Consultants recommend hiring candidates without degrees to ‘diversify’ staff
Gartner, a consulting firm, recommended employees hire candidates with ‘non-linear career paths,’ which ‘translates to a de-emphasis on four-year degrees,’ according to CNBC.
Gartner says that this will help companies ‘expand and diversify their talent pipelines,’ following a trend of state employers and major companies ditching the degree requirement.
An influential consulting firm predicted–and recommended–that more companies hire based on candidates’ skills, not their college degrees.
Skills-based hiring allows companies to diversify their staff, according to a report that CNBC recently shared from Gartner, which advises “[m]ore than 15,000 client enterprises in more than 100 countries” on finance, human resources, marketing, and other functions.
In a list of the “Top Nine Workplace Predictions” for chief human resources officers (CHROs), Gartner wrote, “Organizations are being forced to expand and diversify their talent pipelines due to employees increasingly charting non-linear career paths.” To do this, Gartner continued, “organizations will need to become more comfortable assessing candidates solely on their ability to perform in the role” rather than “formal education and experience.”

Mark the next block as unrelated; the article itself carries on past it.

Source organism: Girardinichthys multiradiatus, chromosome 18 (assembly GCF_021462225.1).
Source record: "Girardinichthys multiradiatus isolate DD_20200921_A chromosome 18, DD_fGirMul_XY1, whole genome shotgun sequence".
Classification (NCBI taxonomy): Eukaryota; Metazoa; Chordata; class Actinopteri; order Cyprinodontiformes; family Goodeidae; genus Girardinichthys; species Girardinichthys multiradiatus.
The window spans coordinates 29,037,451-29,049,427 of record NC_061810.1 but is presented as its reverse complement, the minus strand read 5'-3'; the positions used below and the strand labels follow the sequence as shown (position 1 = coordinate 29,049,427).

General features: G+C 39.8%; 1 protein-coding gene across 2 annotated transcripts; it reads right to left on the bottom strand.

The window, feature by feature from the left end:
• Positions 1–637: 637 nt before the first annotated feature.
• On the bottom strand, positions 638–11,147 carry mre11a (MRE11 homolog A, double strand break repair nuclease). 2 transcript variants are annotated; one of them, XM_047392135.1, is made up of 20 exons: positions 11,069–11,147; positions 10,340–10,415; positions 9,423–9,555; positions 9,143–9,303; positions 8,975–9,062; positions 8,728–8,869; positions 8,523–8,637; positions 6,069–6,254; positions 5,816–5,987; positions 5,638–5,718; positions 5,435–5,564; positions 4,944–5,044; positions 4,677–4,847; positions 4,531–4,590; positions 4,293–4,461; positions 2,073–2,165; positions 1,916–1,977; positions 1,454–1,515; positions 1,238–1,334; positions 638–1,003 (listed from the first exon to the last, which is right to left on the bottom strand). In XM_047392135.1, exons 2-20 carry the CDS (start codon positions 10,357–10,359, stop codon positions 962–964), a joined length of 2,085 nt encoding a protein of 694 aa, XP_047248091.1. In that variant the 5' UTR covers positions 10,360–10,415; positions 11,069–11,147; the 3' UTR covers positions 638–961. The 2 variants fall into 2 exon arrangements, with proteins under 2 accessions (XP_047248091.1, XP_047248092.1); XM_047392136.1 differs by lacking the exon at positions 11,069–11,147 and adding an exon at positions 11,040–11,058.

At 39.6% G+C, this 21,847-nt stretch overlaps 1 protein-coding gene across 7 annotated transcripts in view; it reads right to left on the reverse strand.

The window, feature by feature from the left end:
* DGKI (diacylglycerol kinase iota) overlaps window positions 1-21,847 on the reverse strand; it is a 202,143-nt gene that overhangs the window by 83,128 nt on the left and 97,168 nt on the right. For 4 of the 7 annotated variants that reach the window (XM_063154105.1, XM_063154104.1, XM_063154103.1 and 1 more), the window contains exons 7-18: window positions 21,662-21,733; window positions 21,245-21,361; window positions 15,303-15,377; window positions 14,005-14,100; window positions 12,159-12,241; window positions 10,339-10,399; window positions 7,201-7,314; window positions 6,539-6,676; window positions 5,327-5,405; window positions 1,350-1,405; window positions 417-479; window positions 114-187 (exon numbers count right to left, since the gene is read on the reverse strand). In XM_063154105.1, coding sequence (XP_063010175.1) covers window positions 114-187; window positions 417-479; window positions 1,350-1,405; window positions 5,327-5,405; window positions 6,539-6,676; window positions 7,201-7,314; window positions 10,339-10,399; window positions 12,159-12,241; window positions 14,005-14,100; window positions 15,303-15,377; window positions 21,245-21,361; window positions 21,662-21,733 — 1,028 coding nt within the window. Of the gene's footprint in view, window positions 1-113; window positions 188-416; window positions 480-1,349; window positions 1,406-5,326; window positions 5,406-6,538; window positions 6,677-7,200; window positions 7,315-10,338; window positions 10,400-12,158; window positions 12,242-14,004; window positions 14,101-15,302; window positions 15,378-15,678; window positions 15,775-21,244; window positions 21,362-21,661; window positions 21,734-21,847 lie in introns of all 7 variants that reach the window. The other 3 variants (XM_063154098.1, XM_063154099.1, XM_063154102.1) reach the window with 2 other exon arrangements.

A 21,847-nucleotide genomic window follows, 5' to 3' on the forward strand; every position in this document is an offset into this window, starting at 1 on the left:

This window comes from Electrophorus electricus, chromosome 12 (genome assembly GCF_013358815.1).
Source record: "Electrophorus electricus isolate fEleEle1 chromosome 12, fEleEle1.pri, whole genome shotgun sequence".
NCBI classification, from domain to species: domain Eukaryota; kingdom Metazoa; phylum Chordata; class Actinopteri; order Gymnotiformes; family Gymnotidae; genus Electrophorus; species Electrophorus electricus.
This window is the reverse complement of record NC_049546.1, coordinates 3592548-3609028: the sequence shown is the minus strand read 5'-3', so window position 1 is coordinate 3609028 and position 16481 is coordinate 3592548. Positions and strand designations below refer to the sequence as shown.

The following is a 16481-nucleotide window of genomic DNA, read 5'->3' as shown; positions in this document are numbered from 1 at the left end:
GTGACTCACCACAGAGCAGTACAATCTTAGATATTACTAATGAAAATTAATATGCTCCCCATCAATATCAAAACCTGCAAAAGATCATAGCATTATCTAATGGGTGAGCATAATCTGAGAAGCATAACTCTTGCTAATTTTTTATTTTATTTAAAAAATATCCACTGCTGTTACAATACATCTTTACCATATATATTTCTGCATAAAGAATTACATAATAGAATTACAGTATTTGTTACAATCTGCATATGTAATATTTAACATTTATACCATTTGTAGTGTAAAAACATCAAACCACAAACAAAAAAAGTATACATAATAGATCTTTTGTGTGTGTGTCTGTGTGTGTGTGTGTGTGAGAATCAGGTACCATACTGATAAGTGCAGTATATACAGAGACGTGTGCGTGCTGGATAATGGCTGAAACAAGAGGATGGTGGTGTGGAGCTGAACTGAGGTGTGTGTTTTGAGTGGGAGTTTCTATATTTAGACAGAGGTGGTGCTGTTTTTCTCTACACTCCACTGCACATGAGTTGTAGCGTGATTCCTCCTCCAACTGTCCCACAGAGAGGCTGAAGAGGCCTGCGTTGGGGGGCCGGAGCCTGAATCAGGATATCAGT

“That translates to a de-emphasis on four-year degrees,” CNBC reported after interviewing Emily McRae with Gartner's HR Practice.
[RELATED: WATCH: Companies ditch four-year degree requirement]
“‘We have been using education as a proxy, and it’s very important to figure out why,’” McRae told CNBC.
Gartner’s report linked additional recommendations based on on a conference session, “‘Advancing Underrepresented Talent in a Hybrid Work Environment.’” As Gartner helps implement “diversity, equity and inclusion goals,” it joins other companies, non-profits, and even universities in devaluing four-year degrees.
Changing requirements follow a trend as companies respond to a “tight labor market” and “address racial disparities in the workplace,” according to The Wall Street Journal.
Google, IBM, Delta Airlines, and, as Campus Reform reported, state jobs in Maryland and Utah, are filling more jobs with non-college graduates, sometimes changing their requirements with the assistance of advocacy efforts.
“Opportunity@Work, a nonprofit that wants to cut degree requirements, worked with Maryland on its program” after Gov. Larry Hogan “said the government would review college-degree requirements for every state job,” The Wall Street Journal reported.
Opportunity@Work promotes skills-based hiring, citing data that “adding a four-year degree requirement automatically screens out 76% of African Americans, 81% of Americans in rural communities, and 83% of LatinX workers.”
In one of its initiatives, it partnered with Youngstown State University (YSU) in Ohio on a platform sourcing non-degree holding candidates. YSU’s Division of Workforce Education and Innovation describes the platform as a way “to connect employers with [a] diverse, skilled workforce.”